Pay Per Page
Many writers opt to be paid by page written. While the definition of a page is open for interpretation, freelance writers often define a based based on a word count range. As they are not being paid by the word, this grants the writer the freedom to determine the appropriate length for each individual topic.
When companies pay per page, they may wonder why they are paying the same amount for a 550 word page as they are for a 950 word page. The answer lies in the fact that the amount of time spent on each page is probably pretty comparable. While pages of 500 words or less are often generic overviews of a topic, and are thus billed accordingly because of the minimal research needed, pages up to 1,000 words are generally written as comprehensive resources on specific topics. Some topics have more information available than others. When an abundance of information is available, writers may find it easy to come up with 980 words. When informational resources are scarce, it may take just as long to research enough to write 450 words as it did to write the previous 980 word page.
Essentially, when you pay for content by page, you are paying for the amount of research, time, and effort involved to create each page.
This all, of course, applies only to general Web content, the type of content designed to provide information for your visitors. Sales copy, press releases, and other types of promotional content are a completely different animal. But with that disclaimer out of the way…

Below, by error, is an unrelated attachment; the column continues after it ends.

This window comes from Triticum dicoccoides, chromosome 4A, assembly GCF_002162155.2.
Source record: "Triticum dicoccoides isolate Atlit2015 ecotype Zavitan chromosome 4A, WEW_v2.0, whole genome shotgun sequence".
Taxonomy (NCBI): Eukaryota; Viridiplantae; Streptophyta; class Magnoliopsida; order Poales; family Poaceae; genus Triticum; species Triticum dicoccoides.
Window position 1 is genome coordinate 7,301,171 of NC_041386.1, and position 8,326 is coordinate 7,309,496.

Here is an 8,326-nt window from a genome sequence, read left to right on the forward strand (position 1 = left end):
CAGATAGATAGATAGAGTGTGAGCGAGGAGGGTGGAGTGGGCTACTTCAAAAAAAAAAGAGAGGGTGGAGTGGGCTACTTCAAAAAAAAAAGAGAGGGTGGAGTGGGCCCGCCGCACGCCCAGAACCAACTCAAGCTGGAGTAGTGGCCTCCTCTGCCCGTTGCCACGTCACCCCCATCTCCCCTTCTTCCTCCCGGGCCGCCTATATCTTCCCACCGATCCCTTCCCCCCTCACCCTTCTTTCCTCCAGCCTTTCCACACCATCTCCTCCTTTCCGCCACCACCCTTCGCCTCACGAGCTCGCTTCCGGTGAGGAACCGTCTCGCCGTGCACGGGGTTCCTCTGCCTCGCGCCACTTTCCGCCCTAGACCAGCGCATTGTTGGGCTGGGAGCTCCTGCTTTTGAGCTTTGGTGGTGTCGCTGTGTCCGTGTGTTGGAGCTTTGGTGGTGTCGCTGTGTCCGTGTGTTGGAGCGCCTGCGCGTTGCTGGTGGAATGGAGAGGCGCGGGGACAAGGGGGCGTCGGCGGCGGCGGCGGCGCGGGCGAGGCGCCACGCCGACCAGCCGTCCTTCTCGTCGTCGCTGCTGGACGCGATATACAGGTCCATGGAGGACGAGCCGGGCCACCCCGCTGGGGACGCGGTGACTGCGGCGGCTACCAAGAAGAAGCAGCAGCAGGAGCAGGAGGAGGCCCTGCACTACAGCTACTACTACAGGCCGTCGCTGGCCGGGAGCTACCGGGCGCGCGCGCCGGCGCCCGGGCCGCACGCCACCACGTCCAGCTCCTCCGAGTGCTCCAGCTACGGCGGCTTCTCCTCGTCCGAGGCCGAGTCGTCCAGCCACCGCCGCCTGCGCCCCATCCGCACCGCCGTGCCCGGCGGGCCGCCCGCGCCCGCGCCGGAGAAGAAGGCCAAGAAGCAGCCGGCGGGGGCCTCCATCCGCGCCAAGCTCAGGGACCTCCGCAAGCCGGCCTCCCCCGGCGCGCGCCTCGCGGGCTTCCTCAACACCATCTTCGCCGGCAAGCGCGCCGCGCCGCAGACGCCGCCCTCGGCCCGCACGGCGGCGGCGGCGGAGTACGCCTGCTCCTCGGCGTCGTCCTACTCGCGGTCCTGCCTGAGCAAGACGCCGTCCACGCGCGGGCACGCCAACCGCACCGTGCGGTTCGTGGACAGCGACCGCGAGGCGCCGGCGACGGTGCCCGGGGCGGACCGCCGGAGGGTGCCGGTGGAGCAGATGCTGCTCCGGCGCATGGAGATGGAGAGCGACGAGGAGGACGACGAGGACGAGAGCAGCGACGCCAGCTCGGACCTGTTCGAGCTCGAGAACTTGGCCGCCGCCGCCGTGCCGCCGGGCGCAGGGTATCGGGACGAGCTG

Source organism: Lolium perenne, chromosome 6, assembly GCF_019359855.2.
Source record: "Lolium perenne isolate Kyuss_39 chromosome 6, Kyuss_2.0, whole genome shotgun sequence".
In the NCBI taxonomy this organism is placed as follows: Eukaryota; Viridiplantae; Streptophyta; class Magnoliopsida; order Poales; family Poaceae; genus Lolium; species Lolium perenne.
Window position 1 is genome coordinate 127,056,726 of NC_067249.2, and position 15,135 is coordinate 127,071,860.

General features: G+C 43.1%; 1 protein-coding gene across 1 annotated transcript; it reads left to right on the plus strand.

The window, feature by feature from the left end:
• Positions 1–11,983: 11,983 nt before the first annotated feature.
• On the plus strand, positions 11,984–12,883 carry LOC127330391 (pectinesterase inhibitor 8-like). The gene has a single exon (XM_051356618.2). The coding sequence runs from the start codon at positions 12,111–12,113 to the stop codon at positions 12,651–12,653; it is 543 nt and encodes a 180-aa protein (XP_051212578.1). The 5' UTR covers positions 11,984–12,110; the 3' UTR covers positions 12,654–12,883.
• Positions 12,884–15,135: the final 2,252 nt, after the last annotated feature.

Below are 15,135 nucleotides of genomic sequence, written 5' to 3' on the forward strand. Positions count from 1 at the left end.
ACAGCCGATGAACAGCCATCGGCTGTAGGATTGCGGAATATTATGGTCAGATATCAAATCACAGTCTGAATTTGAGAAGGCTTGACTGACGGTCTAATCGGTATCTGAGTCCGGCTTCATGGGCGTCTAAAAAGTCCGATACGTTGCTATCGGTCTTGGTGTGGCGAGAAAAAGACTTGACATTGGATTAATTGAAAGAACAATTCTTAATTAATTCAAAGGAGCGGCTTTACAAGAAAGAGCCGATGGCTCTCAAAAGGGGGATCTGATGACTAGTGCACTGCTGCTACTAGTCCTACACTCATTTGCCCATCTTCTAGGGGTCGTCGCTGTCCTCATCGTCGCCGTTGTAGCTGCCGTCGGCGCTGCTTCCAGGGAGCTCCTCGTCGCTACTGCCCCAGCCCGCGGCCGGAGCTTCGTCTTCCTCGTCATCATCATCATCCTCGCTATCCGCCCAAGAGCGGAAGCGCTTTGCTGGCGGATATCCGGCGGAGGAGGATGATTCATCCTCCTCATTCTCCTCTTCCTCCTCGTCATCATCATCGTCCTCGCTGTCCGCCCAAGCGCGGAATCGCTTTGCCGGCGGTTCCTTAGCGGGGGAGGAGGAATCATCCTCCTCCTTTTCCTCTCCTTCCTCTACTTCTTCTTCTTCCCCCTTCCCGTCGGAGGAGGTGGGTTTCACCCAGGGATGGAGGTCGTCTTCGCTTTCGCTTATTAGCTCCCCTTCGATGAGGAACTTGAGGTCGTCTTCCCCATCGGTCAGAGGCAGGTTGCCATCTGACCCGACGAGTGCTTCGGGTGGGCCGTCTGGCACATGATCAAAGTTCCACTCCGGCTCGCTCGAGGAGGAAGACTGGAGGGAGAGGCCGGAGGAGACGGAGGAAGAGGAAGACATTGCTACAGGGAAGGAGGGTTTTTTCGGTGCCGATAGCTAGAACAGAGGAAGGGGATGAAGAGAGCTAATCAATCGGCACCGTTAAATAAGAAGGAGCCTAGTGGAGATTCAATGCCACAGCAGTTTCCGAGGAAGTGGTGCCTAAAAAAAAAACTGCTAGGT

My article writing rates were created on a per page basis. I have separate rates for up to 500 words and over 500 words. This has very little to do with actual word count, and more to do with the extensiveness of each page.
If you hire me to write 100 of the <500 word pages, I know you want some pretty basic content that won’t require much research. You are billed accordingly, even if I happen to go over 500 words on some pages.
If you hire me to write 100 of the >500 word pages, I know you want me to do some pretty extensive research, going into as much detail as possible, up to about 1,000 words. Basically, I will do everything in my power to make your page a better resource than any other single page online on the topic. Sometimes I’ll hit over 900 words, but other times I may not scratch 500. But rest assured, I probably spent just as long on the shorter page – maybe even longer – than I did on the 900-word page, just trying to find enough material to make each page as informative as possible.
What are your thoughts about content creation pricing? I’m interested in hearing from both writers and people who hire writers.
It’s been one week since I launched my new business, and I can’t believe I’m booked for the next month! Crazy, right? I’ve got a few requests for content hanging out there, and it kills me that I’ve had to turn work away.
So I’m going to talk with some business type people for some advice on how this works. I know that I need to file a d/b/a, and I should talk to an accountant… And then I’ll be looking into adding another writer or two to help me out with the writing. (I’ll still do final edits on all work, because it’s still my name and reputation we’re talking about here.)
This is still all in the “idea” phase… But I wanted to let everyone know what I’m working on. So if you were one of the people who was disappointed to hear I was booked, maybe you can be slightly less disappointed now.
I’ll make an official post when everything is in place.
P.S. I’ll be contacting writers individually. I have specific people in mind based on the content requests I’ve received already.